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DECATUR — The new Clean Water exhibit in the Children's Museum of Illinois has any number of features that kids will love, but one of the favorites of Rotary President John Mahaffey is the “tinkle.”

Blue tennis balls stand in for water, and children can “drill” for water, which then flows into an oversize “child” with all its organs marked. At the bottom, the tennis balls/water drop out of the body and bump into a wind chime when the child “tinkles.”

“Kids love that stuff, for some reason,” Mahaffey said with a chuckle.

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Steve Furrow, a member of Rotary Club 180 of Decatur, operates the new Drink Clean Water! exhibit after it was unveiled at the Children’s Museum of Illinois Monday.

On Monday, Mahaffey and past presidents Stacey Young and Susan Keane were part of the dedication of the Clean Water exhibit, and Rotary presented the museum's executive director, Amber Kaylor, with a check for $50,000.

A project two years in the making, the Clean Water exhibit serves a twofold purpose: It educates children on the importance of clean water, which includes drinking plenty of it, and teaches them that clean water is not as readily available everywhere as it is in the United States. Jason Standberg, director of museum experiences, worked with a design firm to create the new exhibit, Kaylor said.

“A few years back, we decided that for our anniversary we wanted to do something big for the community,” Mahaffey said. “So, Susan (Keane) was president at the time, and we started working on the project, then Stacey (Young) became president, and now I'm the president, so it was over a two-year period, almost three years.”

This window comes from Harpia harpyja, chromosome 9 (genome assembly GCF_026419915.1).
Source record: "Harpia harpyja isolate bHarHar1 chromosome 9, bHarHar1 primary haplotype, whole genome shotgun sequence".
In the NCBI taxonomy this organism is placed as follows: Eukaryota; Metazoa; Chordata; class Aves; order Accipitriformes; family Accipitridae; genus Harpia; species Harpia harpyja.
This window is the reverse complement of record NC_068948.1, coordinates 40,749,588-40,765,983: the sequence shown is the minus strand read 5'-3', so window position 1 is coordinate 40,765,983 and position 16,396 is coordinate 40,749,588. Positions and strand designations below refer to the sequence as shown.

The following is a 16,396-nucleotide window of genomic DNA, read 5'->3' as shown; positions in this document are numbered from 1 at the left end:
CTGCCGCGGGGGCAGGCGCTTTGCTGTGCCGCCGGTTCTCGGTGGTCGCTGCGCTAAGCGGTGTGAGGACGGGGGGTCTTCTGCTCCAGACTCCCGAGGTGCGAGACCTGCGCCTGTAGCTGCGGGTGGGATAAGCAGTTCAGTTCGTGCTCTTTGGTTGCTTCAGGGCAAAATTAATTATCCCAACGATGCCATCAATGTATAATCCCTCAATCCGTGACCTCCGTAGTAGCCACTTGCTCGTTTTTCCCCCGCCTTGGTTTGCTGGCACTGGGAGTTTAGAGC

A lot of Rotary clubs plan big parties for their anniversaries, he said, but Rotary 180 didn't want to do that. They wanted to spend that money on something that would last. Part of the celebration is that the members asked the museum how much it takes in on a typical day, and plans are to donate that amount annually so the museum can offer a free Rotary Day. The first one has yet to be scheduled, but it should be soon.

Mayor Julie Moore Wolfe, also a Rotarian and a past president, was present for the dedication, along with Karen Schneller, director of the Decatur Memorial Hospital Foundation, a project partner.

“A foundation is not a bank,” Schneller said. “It is not our intent to save money. We take that money and do something really good for the community with the funds, and this seems to match perfectly with what we want to do. We partnered with Rotary and helped make this project a reality.”

Greater Decatur Chamber of Commerce President Mirinda Rothrock brought the ceremonial scissors for the ribbon cutting. The scissors have been used for almost every ribbon-cutting in Decatur for years.

Decatur Rotary was founded on Sept. 1, 1915, while the first Rotary Club was organized in 1905 in Chicago. Today, there are 35,000 clubs worldwide, with members in almost every country. Rotary's motto is “service above self,” and its goals are promoting peace, fighting disease, providing clean water, sanitation and hygiene, saving mothers and children, supporting education and growing local economies. Those goals are on a display with the new exhibit.

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Children’s Museum of Illinois executive director Amber Kaylor, left, tries out the new Drink Clean Water! exhibit after it was unveiled at the Children’s Museum of Illinois Monday.

The new exhibit at the Children's Museum, which will be available for kids to use beginning at 9:30 a.m. Tuesday, fulfills two of those, Mahaffey said.

“We're excited that Rotary and the Decatur Memorial Foundation wanted to partner with us and create more educational opportunities for the children in our community,” Kaylor said.

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Education Reporter

Education reporter for the Herald & Review.

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